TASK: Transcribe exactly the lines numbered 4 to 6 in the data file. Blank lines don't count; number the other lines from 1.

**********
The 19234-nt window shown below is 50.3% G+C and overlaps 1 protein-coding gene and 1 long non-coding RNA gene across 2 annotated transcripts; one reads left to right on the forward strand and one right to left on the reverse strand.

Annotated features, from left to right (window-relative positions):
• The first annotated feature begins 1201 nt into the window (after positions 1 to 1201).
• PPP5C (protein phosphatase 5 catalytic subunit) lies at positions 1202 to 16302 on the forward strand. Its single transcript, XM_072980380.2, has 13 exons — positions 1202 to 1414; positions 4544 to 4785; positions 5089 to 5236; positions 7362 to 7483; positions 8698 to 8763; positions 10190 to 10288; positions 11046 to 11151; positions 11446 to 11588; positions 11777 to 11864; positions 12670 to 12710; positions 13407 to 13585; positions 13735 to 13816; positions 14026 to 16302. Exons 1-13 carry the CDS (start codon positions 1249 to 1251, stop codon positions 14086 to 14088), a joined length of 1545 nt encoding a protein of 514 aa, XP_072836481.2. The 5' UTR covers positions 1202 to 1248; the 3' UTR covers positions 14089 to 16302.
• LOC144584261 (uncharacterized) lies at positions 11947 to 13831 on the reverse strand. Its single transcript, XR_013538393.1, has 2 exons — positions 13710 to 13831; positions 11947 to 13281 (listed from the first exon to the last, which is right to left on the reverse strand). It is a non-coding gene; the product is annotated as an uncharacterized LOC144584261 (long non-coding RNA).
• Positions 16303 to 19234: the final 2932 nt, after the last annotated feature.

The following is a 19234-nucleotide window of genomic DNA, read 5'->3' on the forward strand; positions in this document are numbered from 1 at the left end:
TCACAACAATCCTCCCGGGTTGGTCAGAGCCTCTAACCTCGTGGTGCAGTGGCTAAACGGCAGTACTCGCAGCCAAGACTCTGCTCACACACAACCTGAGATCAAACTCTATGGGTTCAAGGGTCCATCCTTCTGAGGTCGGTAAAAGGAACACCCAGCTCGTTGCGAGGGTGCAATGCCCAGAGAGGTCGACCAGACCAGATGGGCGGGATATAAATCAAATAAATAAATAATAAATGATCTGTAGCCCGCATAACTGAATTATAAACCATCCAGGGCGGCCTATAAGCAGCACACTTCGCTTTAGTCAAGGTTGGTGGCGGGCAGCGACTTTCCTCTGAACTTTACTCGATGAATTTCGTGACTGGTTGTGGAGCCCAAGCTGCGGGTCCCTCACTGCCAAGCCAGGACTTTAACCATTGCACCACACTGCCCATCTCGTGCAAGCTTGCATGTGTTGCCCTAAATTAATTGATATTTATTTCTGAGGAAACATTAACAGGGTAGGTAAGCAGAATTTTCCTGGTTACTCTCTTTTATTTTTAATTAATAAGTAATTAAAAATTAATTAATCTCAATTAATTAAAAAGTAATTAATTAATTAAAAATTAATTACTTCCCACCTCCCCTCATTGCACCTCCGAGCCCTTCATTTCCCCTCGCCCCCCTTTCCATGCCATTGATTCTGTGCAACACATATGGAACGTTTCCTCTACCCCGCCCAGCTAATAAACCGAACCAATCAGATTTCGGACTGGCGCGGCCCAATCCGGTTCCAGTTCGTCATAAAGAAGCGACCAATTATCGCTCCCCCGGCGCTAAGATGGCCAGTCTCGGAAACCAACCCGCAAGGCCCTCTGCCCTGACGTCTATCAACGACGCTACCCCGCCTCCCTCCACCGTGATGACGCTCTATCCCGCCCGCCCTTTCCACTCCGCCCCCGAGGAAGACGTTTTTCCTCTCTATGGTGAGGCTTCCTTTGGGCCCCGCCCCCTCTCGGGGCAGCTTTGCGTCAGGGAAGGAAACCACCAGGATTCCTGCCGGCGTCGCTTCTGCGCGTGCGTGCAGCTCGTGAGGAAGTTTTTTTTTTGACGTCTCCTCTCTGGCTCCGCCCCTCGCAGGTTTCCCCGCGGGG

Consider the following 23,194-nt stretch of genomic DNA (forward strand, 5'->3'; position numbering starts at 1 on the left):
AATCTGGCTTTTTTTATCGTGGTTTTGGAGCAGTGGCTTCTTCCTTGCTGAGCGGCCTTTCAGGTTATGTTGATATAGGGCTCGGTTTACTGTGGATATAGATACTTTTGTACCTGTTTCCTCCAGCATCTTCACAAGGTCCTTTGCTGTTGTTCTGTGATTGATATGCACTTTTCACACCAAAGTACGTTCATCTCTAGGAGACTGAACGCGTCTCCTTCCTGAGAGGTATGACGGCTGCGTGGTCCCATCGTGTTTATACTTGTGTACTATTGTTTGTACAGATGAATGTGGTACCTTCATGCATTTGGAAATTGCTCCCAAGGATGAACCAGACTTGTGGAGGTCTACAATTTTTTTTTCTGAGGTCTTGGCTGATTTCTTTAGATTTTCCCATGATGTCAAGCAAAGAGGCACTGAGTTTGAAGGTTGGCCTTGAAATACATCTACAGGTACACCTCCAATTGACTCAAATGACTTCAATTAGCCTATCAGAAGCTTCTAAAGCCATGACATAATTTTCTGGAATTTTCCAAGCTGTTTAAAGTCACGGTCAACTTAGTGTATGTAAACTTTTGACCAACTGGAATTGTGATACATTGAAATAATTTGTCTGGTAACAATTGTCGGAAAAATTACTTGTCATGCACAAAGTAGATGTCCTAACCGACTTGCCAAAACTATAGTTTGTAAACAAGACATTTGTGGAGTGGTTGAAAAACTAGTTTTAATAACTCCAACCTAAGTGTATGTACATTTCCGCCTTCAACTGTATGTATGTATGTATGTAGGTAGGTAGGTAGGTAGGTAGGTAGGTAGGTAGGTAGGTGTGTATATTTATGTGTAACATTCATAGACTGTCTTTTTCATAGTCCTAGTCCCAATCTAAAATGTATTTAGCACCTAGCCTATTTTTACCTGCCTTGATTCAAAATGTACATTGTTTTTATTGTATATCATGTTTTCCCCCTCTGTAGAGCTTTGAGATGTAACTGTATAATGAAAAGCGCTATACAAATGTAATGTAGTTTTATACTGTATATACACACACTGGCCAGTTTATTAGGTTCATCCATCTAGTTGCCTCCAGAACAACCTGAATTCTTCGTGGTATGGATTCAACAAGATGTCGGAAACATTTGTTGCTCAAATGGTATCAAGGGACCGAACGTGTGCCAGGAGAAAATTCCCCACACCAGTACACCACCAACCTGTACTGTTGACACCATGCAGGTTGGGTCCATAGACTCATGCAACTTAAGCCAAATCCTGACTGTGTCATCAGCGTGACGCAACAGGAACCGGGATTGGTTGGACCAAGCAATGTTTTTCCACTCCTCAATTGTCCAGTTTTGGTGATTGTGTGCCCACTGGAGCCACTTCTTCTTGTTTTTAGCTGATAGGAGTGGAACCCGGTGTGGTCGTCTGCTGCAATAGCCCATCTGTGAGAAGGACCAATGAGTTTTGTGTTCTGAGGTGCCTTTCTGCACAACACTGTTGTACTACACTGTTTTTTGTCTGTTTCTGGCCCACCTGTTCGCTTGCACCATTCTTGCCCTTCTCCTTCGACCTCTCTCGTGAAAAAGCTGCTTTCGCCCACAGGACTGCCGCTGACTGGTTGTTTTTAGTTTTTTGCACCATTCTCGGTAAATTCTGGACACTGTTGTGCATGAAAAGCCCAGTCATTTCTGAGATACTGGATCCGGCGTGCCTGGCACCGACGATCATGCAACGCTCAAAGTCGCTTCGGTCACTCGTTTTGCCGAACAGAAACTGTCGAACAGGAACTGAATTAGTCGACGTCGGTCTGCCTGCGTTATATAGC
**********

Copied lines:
• PPP5C (protein phosphatase 5 catalytic subunit) lies at positions 1202 to 16302 on the forward strand. Its single transcript, XM_072980380.2, has 13 exons — positions 1202 to 1414; positions 4544 to 4785; positions 5089 to 5236; positions 7362 to 7483; positions 8698 to 8763; positions 10190 to 10288; positions 11046 to 11151; positions 11446 to 11588; positions 11777 to 11864; positions 12670 to 12710; positions 13407 to 13585; positions 13735 to 13816; positions 14026 to 16302. Exons 1-13 carry the CDS (start codon positions 1249 to 1251, stop codon positions 14086 to 14088), a joined length of 1545 nt encoding a protein of 514 aa, XP_072836481.2. The 5' UTR covers positions 1202 to 1248; the 3' UTR covers positions 14089 to 16302.
• LOC144584261 (uncharacterized) lies at positions 11947 to 13831 on the reverse strand. Its single transcript, XR_013538393.1, has 2 exons — positions 13710 to 13831; positions 11947 to 13281 (listed from the first exon to the last, which is right to left on the reverse strand). It is a non-coding gene; the product is annotated as an uncharacterized LOC144584261 (long non-coding RNA).
• Positions 16303 to 19234: the final 2932 nt, after the last annotated feature.